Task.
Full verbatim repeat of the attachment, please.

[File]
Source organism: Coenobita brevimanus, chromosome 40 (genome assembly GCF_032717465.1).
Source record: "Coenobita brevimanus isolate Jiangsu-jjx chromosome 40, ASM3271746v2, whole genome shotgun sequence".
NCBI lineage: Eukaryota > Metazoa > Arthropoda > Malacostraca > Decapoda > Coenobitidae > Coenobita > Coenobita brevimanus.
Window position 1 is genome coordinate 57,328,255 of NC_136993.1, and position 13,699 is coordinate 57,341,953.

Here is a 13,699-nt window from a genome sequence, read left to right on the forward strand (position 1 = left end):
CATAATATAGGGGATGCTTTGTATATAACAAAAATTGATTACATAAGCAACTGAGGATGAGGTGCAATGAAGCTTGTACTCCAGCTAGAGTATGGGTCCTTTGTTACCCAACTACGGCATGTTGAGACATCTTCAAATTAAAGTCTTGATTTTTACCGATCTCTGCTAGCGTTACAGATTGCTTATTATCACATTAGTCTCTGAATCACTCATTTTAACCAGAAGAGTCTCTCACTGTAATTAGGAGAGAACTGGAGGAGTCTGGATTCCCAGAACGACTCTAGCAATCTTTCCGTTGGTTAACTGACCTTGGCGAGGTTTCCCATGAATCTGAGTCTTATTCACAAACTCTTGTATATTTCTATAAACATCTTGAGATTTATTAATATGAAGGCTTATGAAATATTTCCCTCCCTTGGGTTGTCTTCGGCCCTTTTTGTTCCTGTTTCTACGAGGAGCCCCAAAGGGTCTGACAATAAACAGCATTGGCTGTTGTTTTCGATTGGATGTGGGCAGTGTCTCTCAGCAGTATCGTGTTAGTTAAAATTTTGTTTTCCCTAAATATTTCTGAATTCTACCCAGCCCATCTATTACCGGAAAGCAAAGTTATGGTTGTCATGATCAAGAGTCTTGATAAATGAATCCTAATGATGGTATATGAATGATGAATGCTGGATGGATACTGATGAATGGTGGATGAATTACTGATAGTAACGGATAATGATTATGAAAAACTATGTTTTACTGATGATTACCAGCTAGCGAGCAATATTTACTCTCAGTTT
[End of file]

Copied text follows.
Source organism: Coenobita brevimanus, chromosome 40 (genome assembly GCF_032717465.1).
Source record: "Coenobita brevimanus isolate Jiangsu-jjx chromosome 40, ASM3271746v2, whole genome shotgun sequence".
NCBI lineage: Eukaryota > Metazoa > Arthropoda > Malacostraca > Decapoda > Coenobitidae > Coenobita > Coenobita brevimanus.
Window position 1 is genome coordinate 57,328,255 of NC_136993.1, and position 13,699 is coordinate 57,341,953.

Here is a 13,699-nt window from a genome sequence, read left to right on the forward strand (position 1 = left end):
CATAATATAGGGGATGCTTTGTATATAACAAAAATTGATTACATAAGCAACTGAGGATGAGGTGCAATGAAGCTTGTACTCCAGCTAGAGTATGGGTCCTTTGTTACCCAACTACGGCATGTTGAGACATCTTCAAATTAAAGTCTTGATTTTTACCGATCTCTGCTAGCGTTACAGATTGCTTATTATCACATTAGTCTCTGAATCACTCATTTTAACCAGAAGAGTCTCTCACTGTAATTAGGAGAGAACTGGAGGAGTCTGGATTCCCAGAACGACTCTAGCAATCTTTCCGTTGGTTAACTGACCTTGGCGAGGTTTCCCATGAATCTGAGTCTTATTCACAAACTCTTGTATATTTCTATAAACATCTTGAGATTTATTAATATGAAGGCTTATGAAATATTTCCCTCCCTTGGGTTGTCTTCGGCCCTTTTTGTTCCTGTTTCTACGAGGAGCCCCAAAGGGTCTGACAATAAACAGCATTGGCTGTTGTTTTCGATTGGATGTGGGCAGTGTCTCTCAGCAGTATCGTGTTAGTTAAAATTTTGTTTTCCCTAAATATTTCTGAATTCTACCCAGCCCATCTATTACCGGAAAGCAAAGTTATGGTTGTCATGATCAAGAGTCTTGATAAATGAATCCTAATGATGGTATATGAATGATGAATGCTGGATGGATACTGATGAATGGTGGATGAATTACTGATAGTAACGGATAATGATTATGAAAAACTATGTTTTACTGATGATTACCAGCTAGCGAGCAATATTTACTCTCAGTTT